The one thing that was not fraudulent was the way Archer recovered from his financial ruin. He set out to write a best seller, entitled Not a Penny More, Not a Penny Less—and he did it, in 1976. Archer was known as semi-literate at school, but his prose was cooked by many abler hands, and his talent for telling stories clearly paid off. Several novels later, Archer was a rich man. He has written nine novels so far. Most of them were on the best-seller lists in Britain and the US. Several sold more than two million copies in paperback. A curious thing about Archer’s stories is how much they read like confessions. His first novel is about a ruinous share-buying scheme, much like the one that brought him down. In First Among Equals there is an odd scene in which a politician picks up a prostitute around the corner from where Archer allegedly did the same. In Kane and Abel, about a feud between a self-made millionaire and a privileged banker, a character named Osborne lies about being a Harvard man and an army officer. In a short story, “The Expert Witness,” a professor is questioned in court about the dubious worth of his American degrees.
Judging from his fiction, then, you might assume that the author was a man of extraordinary self-awareness. And yet Archer kept getting into worse trouble. In 1991, the problems of the Kurds grabbed his attention. He claimed to have raised millions on their behalf, yet little of that money ever reached them. As in earlier fund-raising efforts, there were doubts about Archer’s probity. Then, three years later, just as he was hoping to make a comeback in Tory politics, he was investigated for having bought shares in a television company called Anglia TV, whose board included his wife, Mary. As soon as he had made his purchase, the company was taken over, and the share prices shot up. No wonder the Department of Trade and Industry took an interest in the case. Once again, Archer had to admit that he had made a “grave error.”
Enough reason, you might have thought, for the Tory Party to have been a bit more wary about enlisting Jeffrey Archer’s services. And yet John Major offered him a peerage in 1993. And six years later William Hague, as the new party leader, endorsed Archer’s candidacy for London mayor, saying: “This candidate is a candidate of probity and integrity. I’m going to back him to the full.” It is not as if Hague hadn’t been warned. Michael Crick’s book had been out for years. And Crick, who had known Hague at Oxford, sent him a letter spelling out the risks of endorsing Archer.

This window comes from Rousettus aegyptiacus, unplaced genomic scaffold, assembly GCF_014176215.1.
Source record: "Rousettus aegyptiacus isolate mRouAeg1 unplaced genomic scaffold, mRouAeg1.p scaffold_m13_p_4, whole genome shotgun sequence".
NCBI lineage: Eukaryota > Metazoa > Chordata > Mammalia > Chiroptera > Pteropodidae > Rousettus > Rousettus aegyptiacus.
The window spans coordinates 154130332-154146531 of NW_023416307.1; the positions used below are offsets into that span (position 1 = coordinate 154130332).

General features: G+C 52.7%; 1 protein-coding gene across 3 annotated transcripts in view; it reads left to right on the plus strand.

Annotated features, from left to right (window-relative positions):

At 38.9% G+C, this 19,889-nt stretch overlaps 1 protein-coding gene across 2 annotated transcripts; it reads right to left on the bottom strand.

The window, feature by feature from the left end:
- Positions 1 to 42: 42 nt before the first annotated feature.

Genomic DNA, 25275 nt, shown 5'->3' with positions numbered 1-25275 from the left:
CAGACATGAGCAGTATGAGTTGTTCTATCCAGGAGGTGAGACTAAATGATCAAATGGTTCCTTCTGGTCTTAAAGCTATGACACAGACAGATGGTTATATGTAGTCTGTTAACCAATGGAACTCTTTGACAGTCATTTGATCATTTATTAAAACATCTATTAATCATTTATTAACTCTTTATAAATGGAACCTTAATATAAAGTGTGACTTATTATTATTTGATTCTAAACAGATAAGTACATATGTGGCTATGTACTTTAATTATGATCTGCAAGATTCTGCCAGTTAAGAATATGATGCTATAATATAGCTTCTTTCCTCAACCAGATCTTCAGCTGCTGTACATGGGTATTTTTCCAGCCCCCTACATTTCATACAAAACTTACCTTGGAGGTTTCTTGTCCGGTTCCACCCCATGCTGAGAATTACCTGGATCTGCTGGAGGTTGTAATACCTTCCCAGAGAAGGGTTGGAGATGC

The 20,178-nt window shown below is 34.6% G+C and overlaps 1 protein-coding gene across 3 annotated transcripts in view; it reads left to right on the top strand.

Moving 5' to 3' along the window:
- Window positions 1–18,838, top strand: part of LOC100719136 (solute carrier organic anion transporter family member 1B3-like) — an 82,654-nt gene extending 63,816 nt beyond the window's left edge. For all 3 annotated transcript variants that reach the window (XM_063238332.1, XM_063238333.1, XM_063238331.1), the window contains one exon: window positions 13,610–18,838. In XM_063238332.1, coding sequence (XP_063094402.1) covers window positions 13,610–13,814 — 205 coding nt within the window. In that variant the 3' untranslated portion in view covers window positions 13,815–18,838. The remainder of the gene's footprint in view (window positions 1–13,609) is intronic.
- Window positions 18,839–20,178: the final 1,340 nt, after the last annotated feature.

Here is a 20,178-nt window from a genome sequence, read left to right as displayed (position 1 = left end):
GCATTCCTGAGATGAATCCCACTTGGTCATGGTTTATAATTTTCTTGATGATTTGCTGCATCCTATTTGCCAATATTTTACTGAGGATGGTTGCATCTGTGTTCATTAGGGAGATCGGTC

So why was Archer allowed to get away with it for so long? There are several possible reasons, not all of which reflect badly on British society. Crick mentions Archer’s ability to put people in his debt. He had the mafia don’s policy of spreading around favors. Archer once told an interviewer that he wanted “everybody to be in debt to me. I would like to have done more charity work, more this, more that, so everybody is in debt to me… so that if I need to call on them one day, I can genuinely expect them to come to my rescue or come to my help.” He lent people money, helped them on their campaigns, brokered publishing deals, and so on. The Tory Party was in hock to Archer, as were several Tory politicians.
Another reason might be the sneaking admiration in this buttoned-up society for the amiable rogue, the colorful character, the Toad who adds gaiety to the nation. As Bennett says, there is a Toad in all of us, but most of us (especially in England) learn how “to keep it under,” to be “respectable.” Margaret Thatcher, not at all Toad-like herself, saw possibilities in an energetic chancer like Archer, whom she described in her memoir as “the extrovert’s extrovert.”3 He was the perfect showman to send around the country to rally the Tory troops. The blue-rinsed matrons and local worthies adored his outrageous manner and Toady pizzazz. Thatcher still relied on some grandees of the old school, but she encouraged “doers,” self-made businessmen, rough diamonds, and brisk outsiders. Her penchant for Jewish ministers prompted Harold Macmillan’s remark that her cabinet appeared to contain more old Estonians than old Etonians. Archer, despite her doubts about his political judgment, was her kind of man.